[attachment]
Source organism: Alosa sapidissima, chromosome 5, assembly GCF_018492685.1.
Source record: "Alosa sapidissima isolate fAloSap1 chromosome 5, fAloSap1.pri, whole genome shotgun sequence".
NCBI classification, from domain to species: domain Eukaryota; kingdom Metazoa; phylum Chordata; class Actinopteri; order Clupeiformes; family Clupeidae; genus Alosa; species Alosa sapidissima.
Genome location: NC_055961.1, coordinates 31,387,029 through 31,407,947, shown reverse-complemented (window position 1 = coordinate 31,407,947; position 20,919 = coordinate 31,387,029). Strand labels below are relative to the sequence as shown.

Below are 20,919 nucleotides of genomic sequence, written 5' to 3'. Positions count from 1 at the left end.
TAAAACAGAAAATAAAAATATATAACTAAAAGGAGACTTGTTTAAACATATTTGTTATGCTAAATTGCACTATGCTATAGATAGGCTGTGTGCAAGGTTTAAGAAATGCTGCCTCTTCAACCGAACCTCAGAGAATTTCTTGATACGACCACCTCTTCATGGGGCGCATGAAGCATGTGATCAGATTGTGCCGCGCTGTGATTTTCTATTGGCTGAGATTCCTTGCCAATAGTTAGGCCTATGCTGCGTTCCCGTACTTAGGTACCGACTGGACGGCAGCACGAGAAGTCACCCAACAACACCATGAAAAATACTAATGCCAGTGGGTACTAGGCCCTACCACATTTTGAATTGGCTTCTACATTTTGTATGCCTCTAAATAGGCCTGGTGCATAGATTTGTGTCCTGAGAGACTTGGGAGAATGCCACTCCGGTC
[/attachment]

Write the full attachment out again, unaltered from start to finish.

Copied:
Source organism: Alosa sapidissima, chromosome 5, assembly GCF_018492685.1.
Source record: "Alosa sapidissima isolate fAloSap1 chromosome 5, fAloSap1.pri, whole genome shotgun sequence".
NCBI classification, from domain to species: domain Eukaryota; kingdom Metazoa; phylum Chordata; class Actinopteri; order Clupeiformes; family Clupeidae; genus Alosa; species Alosa sapidissima.
Genome location: NC_055961.1, coordinates 31,387,029 through 31,407,947, shown reverse-complemented (window position 1 = coordinate 31,407,947; position 20,919 = coordinate 31,387,029). Strand labels below are relative to the sequence as shown.

Below are 20,919 nucleotides of genomic sequence, written 5' to 3'. Positions count from 1 at the left end.
TAAAACAGAAAATAAAAATATATAACTAAAAGGAGACTTGTTTAAACATATTTGTTATGCTAAATTGCACTATGCTATAGATAGGCTGTGTGCAAGGTTTAAGAAATGCTGCCTCTTCAACCGAACCTCAGAGAATTTCTTGATACGACCACCTCTTCATGGGGCGCATGAAGCATGTGATCAGATTGTGCCGCGCTGTGATTTTCTATTGGCTGAGATTCCTTGCCAATAGTTAGGCCTATGCTGCGTTCCCGTACTTAGGTACCGACTGGACGGCAGCACGAGAAGTCACCCAACAACACCATGAAAAATACTAATGCCAGTGGGTACTAGGCCCTACCACATTTTGAATTGGCTTCTACATTTTGTATGCCTCTAAATAGGCCTGGTGCATAGATTTGTGTCCTGAGAGACTTGGGAGAATGCCACTCCGGTC